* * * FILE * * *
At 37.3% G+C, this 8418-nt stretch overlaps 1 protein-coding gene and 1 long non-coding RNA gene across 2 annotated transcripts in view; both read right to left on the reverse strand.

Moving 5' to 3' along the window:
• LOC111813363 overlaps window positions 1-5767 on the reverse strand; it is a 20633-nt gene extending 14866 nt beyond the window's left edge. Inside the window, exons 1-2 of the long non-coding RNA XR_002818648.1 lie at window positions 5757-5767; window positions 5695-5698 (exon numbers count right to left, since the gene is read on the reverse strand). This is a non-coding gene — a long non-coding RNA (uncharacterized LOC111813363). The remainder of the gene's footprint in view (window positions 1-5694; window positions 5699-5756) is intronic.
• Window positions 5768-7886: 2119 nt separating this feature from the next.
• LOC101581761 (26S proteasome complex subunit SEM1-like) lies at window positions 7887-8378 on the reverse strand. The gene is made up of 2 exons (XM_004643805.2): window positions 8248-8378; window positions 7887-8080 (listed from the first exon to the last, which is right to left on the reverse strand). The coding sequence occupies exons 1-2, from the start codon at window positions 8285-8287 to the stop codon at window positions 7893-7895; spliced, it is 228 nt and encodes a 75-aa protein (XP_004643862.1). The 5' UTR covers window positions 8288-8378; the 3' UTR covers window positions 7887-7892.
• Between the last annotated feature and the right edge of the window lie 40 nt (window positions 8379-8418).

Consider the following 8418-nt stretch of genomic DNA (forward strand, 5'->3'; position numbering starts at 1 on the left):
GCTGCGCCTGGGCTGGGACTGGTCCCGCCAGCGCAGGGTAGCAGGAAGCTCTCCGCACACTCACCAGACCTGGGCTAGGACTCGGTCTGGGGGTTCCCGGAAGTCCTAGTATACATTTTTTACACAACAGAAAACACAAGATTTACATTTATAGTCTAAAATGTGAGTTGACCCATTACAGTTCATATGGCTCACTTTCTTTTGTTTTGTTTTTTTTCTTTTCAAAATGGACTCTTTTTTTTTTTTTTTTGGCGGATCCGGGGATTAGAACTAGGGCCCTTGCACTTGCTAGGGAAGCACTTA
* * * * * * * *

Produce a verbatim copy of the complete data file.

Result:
At 37.3% G+C, this 8418-nt stretch overlaps 1 protein-coding gene and 1 long non-coding RNA gene across 2 annotated transcripts in view; both read right to left on the reverse strand.

Moving 5' to 3' along the window:
• LOC111813363 overlaps window positions 1-5767 on the reverse strand; it is a 20633-nt gene extending 14866 nt beyond the window's left edge. Inside the window, exons 1-2 of the long non-coding RNA XR_002818648.1 lie at window positions 5757-5767; window positions 5695-5698 (exon numbers count right to left, since the gene is read on the reverse strand). This is a non-coding gene — a long non-coding RNA (uncharacterized LOC111813363). The remainder of the gene's footprint in view (window positions 1-5694; window positions 5699-5756) is intronic.
• Window positions 5768-7886: 2119 nt separating this feature from the next.
• LOC101581761 (26S proteasome complex subunit SEM1-like) lies at window positions 7887-8378 on the reverse strand. The gene is made up of 2 exons (XM_004643805.2): window positions 8248-8378; window positions 7887-8080 (listed from the first exon to the last, which is right to left on the reverse strand). The coding sequence occupies exons 1-2, from the start codon at window positions 8285-8287 to the stop codon at window positions 7893-7895; spliced, it is 228 nt and encodes a 75-aa protein (XP_004643862.1). The 5' UTR covers window positions 8288-8378; the 3' UTR covers window positions 7887-7892.
• Between the last annotated feature and the right edge of the window lie 40 nt (window positions 8379-8418).

Consider the following 8418-nt stretch of genomic DNA (forward strand, 5'->3'; position numbering starts at 1 on the left):
GCTGCGCCTGGGCTGGGACTGGTCCCGCCAGCGCAGGGTAGCAGGAAGCTCTCCGCACACTCACCAGACCTGGGCTAGGACTCGGTCTGGGGGTTCCCGGAAGTCCTAGTATACATTTTTTACACAACAGAAAACACAAGATTTACATTTATAGTCTAAAATGTGAGTTGACCCATTACAGTTCATATGGCTCACTTTCTTTTGTTTTGTTTTTTTTCTTTTCAAAATGGACTCTTTTTTTTTTTTTTTTGGCGGATCCGGGGATTAGAACTAGGGCCCTTGCACTTGCTAGGGAAGCACTTA